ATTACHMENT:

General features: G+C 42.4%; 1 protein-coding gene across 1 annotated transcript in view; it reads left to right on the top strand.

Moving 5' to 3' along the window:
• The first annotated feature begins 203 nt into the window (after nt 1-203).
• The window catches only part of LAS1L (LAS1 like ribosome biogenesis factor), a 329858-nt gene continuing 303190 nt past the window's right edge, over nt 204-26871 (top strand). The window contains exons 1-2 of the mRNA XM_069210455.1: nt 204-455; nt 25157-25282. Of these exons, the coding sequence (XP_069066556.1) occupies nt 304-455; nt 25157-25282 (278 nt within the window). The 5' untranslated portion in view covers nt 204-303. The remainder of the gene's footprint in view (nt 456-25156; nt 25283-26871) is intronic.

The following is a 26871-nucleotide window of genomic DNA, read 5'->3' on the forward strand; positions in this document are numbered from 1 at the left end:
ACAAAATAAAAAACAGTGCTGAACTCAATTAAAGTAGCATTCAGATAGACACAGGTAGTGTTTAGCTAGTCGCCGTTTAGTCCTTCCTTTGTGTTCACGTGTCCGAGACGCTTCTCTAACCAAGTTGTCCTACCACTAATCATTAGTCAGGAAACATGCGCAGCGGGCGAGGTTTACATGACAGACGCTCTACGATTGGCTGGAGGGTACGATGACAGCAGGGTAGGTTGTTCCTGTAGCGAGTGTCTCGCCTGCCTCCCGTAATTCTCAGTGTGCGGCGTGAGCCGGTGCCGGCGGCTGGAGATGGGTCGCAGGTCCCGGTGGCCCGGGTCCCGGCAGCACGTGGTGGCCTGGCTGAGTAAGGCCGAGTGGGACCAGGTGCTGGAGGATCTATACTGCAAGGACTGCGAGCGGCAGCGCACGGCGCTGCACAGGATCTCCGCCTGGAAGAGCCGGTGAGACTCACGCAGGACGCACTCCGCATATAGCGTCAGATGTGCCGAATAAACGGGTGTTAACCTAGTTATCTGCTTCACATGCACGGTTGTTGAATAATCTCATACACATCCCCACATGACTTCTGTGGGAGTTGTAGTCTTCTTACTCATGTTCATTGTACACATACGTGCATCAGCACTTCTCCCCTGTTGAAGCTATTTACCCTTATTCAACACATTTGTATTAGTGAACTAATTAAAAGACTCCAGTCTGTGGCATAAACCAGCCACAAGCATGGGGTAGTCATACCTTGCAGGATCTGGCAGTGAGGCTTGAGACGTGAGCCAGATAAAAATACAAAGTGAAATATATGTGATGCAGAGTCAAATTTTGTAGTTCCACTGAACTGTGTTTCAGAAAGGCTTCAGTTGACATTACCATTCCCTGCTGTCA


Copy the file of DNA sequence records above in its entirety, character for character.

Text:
General features: G+C 42.4%; 1 protein-coding gene across 1 annotated transcript in view; it reads left to right on the top strand.

Moving 5' to 3' along the window:
• The first annotated feature begins 203 nt into the window (after nt 1-203).
• The window catches only part of LAS1L (LAS1 like ribosome biogenesis factor), a 329858-nt gene continuing 303190 nt past the window's right edge, over nt 204-26871 (top strand). The window contains exons 1-2 of the mRNA XM_069210455.1: nt 204-455; nt 25157-25282. Of these exons, the coding sequence (XP_069066556.1) occupies nt 304-455; nt 25157-25282 (278 nt within the window). The 5' untranslated portion in view covers nt 204-303. The remainder of the gene's footprint in view (nt 456-25156; nt 25283-26871) is intronic.

The following is a 26871-nucleotide window of genomic DNA, read 5'->3' on the forward strand; positions in this document are numbered from 1 at the left end:
ACAAAATAAAAAACAGTGCTGAACTCAATTAAAGTAGCATTCAGATAGACACAGGTAGTGTTTAGCTAGTCGCCGTTTAGTCCTTCCTTTGTGTTCACGTGTCCGAGACGCTTCTCTAACCAAGTTGTCCTACCACTAATCATTAGTCAGGAAACATGCGCAGCGGGCGAGGTTTACATGACAGACGCTCTACGATTGGCTGGAGGGTACGATGACAGCAGGGTAGGTTGTTCCTGTAGCGAGTGTCTCGCCTGCCTCCCGTAATTCTCAGTGTGCGGCGTGAGCCGGTGCCGGCGGCTGGAGATGGGTCGCAGGTCCCGGTGGCCCGGGTCCCGGCAGCACGTGGTGGCCTGGCTGAGTAAGGCCGAGTGGGACCAGGTGCTGGAGGATCTATACTGCAAGGACTGCGAGCGGCAGCGCACGGCGCTGCACAGGATCTCCGCCTGGAAGAGCCGGTGAGACTCACGCAGGACGCACTCCGCATATAGCGTCAGATGTGCCGAATAAACGGGTGTTAACCTAGTTATCTGCTTCACATGCACGGTTGTTGAATAATCTCATACACATCCCCACATGACTTCTGTGGGAGTTGTAGTCTTCTTACTCATGTTCATTGTACACATACGTGCATCAGCACTTCTCCCCTGTTGAAGCTATTTACCCTTATTCAACACATTTGTATTAGTGAACTAATTAAAAGACTCCAGTCTGTGGCATAAACCAGCCACAAGCATGGGGTAGTCATACCTTGCAGGATCTGGCAGTGAGGCTTGAGACGTGAGCCAGATAAAAATACAAAGTGAAATATATGTGATGCAGAGTCAAATTTTGTAGTTCCACTGAACTGTGTTTCAGAAAGGCTTCAGTTGACATTACCATTCCCTGCTGTCA